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If Anyone Finds a Large Military Drone on the East Coast, the Air National Guard Would Like It Back

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“This accident may just be a wake up call."

A large military drone crashed into Lake Ontario on Tuesday, prompting a search that later had to be stopped due to weather.

So, if you've seen this unmanned aerial vehicle used by various government agencies for surveillance and reconnaissance in the lake near central New York, the Air National Guard would probably like to know.

reaper drone The MQ-9 Reaper (U.S. Air Force/Staff Sgt. Brian Ferguson)

The MQ-9 Reaper went down about 20 miles north of Port of Oswego, 12 miles from the shoreline, around 1 p.m. after about three hours of flight, according to WSYR-TV.

Col. Greg Semmel, commander with the 174th Attack Wing, told the local news station there is "probably a combination of parts that may be floating and not floating." According to NBC News, Semmel said the cost of the drone is between $4 million to $5 million.

The drone flight was part of pilot trainings allowed over three area counties, which an advocacy group has fought against.

"They were very fortunate that this occurred in the lake, Lake Ontario, and not on land," Ann Tiffany with the Syracuse Peace Council told WSYR.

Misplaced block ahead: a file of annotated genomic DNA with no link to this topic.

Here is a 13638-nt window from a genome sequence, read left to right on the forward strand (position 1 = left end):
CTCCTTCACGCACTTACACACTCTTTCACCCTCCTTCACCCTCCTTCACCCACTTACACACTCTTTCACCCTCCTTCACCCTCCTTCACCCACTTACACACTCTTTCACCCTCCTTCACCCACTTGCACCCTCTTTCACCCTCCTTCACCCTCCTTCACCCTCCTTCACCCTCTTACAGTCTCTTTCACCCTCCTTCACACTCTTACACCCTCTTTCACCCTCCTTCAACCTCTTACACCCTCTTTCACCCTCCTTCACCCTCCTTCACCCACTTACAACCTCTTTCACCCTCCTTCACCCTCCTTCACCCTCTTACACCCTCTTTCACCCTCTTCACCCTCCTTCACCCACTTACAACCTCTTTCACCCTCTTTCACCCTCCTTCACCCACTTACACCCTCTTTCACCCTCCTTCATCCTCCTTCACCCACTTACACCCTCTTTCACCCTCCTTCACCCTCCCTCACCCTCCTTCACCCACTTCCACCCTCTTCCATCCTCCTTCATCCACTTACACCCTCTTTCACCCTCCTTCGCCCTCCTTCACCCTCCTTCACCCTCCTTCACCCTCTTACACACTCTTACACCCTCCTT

"There may be some less populated areas that this could take place than upstate New York," she said. “This accident may just be a wake-up call."

The Post-Standard has more on how this accident could spark more anti-drone activism:

Ed Kinane, a Syracuse peace activist, is among those who have cited the accident rate as one reason why drones should be banned from operating. He has joined dozens of local protesters opposed to the drones, operated remotely by the Air National Guard's 174th Attack Wing at Hancock Field.

In an interview after today's Reaper crash, Kinane said the accident should raise important questions for Central New Yorkers.

"One of the notorious things about drones and Reapers is their high accident rate," Kinane said. "A general concern is that because the military is so in love with drones and the Reaper, it appears they have rushed these things into production."

He added, "Fortunately, there were no other aircraft or people involved today, where things might have turned out differently."

Semmel told WSYR that the drone is just as safe as any airplane and that the public "should keep the confidence in the process ongoing, with the goal of flying off of Hancock Field."

Watch the local news station's report about the incident:

Earlier this month, the 174th Attack Wing opened a new hangar for the drones at Fort Drum in Jefferson County, N.Y.

"This new hangar directly impacts the 174th Attack Wing's capability to execute daily flying operations from Fort Drum in support of the Air Combat Command's MQ-9 training syllabus, and directly impacts our ability to supply combat ready aircrew to the combatant commanders in support of worldwide operations," Semmel said in a statement, according to The Post-Standard in Syracuse.

As for the crashed Reaper, Semmel told WSYR surveillance video exists and will aid the Air Force Safety board in its investigation.

The search for parts of the drone was resuming Wednesday.

No one was injured in the accident.

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